Part of our redesign will be the incorporation of Visual Meta into our pages.
What is Visual Meta you might ask? It is meta-data containing authorship and citation information allowing a page to effectively identify itself to reference managers.
But unlike older systems like COINS or HTML header meta-data tags, Visual Meta is a viable part of a document that a software application or human reader can easily locate and extract. And when printed, it can be scanned in and converted back to data via ORC technology. This makes it remarkably robust and superior to the automatically generated headers footers added by most browsers when a web page is printed.
Visual Meta is an open standard that at minimum contains a self-citation block, but it and can be augmented with additional content like glossary entries, so what we can do with Visual Meta is limited only by our imagination!
The University Library Catalog is perhaps the most underutilized and underdeveloped resource at our disposal. While we can readily search for catalog entries based on their constituent fields and even browse some collections in “shelf order” with images of dust jackets, the accessible catalog is but the tip of a potentially invaluable sea of metadata and associations.
Moreover, the set of titles present in the formal catalog of the library proper does not always include non-circulating and often uncatalogued departmental holdings, nor the private collections of inividual students and faculty along with transient titles accessed online or through interlibrary loan that make up the true “working collection”. To begin to automatically assess the scope of this Invisible Library one could scan the bibliographies of student and faculty publications and compare them with the traditional catalog proper to find cited work not in the permanent collection.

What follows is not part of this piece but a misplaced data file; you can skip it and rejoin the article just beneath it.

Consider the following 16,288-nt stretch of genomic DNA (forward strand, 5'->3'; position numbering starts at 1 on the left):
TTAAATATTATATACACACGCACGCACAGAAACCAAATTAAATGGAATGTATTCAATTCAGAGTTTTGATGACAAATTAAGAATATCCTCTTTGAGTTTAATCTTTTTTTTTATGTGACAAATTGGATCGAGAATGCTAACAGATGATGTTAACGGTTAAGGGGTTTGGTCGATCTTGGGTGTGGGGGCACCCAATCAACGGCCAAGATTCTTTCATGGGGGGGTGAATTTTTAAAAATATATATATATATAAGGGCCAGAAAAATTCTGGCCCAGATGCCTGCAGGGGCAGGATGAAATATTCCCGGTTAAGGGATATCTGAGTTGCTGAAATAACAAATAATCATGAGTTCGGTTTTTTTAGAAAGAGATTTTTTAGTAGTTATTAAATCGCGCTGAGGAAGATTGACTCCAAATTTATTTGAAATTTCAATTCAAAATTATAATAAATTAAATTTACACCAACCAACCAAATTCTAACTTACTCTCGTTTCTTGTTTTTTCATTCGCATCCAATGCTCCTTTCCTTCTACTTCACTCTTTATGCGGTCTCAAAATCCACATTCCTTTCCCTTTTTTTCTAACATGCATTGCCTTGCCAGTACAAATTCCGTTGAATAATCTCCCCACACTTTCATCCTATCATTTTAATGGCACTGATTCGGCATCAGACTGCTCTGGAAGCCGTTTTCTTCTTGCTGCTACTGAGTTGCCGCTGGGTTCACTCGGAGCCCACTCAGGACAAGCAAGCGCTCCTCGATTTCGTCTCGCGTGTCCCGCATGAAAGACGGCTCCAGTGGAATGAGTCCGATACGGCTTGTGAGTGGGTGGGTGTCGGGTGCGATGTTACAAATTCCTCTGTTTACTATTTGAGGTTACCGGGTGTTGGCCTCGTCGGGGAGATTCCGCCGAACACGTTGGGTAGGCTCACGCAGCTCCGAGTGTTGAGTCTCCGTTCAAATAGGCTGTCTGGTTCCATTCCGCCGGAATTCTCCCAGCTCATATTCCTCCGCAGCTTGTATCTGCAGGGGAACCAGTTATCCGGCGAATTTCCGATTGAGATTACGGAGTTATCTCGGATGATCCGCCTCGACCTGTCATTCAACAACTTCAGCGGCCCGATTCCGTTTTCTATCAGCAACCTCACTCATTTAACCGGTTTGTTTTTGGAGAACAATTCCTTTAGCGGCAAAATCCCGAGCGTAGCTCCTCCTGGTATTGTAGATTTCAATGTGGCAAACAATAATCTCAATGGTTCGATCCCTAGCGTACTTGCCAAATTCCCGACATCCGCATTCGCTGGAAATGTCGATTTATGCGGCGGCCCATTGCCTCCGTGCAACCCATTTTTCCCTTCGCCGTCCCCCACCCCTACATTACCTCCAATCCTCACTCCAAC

If we could further enrich our analysis to capture frequency, nature, and importance of use, we could begin to isolate key titles for future acquisition; as well as identify low value unused and underused portions of the collection, whose retention serves no active function other than contributing aggregate collection size statistics.
Working in the other direction, one could begin mapping out the subject matter expertise of borrowers with an eye to soliciting collection development guidance and facilitating expertise matching to proactively suggest co-authorship opportunities.
Likewise, there is no reason not to regard each title and associated subject entry as its own chat room and discussion forum, further enriching the catalog with links to locations, people, organizations, artifacts, experiments, questions, concerns, and all manner of related entities.
In short we call for making the library catalog a true Knowledge Graph in the richest possible sense.
To chart our future course it is critical that we not loose sight of the best ideas of the past, particularly where they have fallen out of fashion.
The New Media Reader (ISBN: 978-0-262-23227-2) edited by Noah Wardrip-Fruin and Nick Montfort is a critical volume assembling such classic papers as Vannevar Bush’s “As We May Think”, J.C.R. Licklider’s “Man-Computer Symbiosis”, and Douglas Engelbart and William English’s “A Research Center for Augmenting Human Intellect” along with complete documents and excerpts from countless other seminal works.1
These key references will directly inform the architecture of our information technology infrastructure.
Wardrip-Fruin N. The New Media Reader. MIT Press; 2003.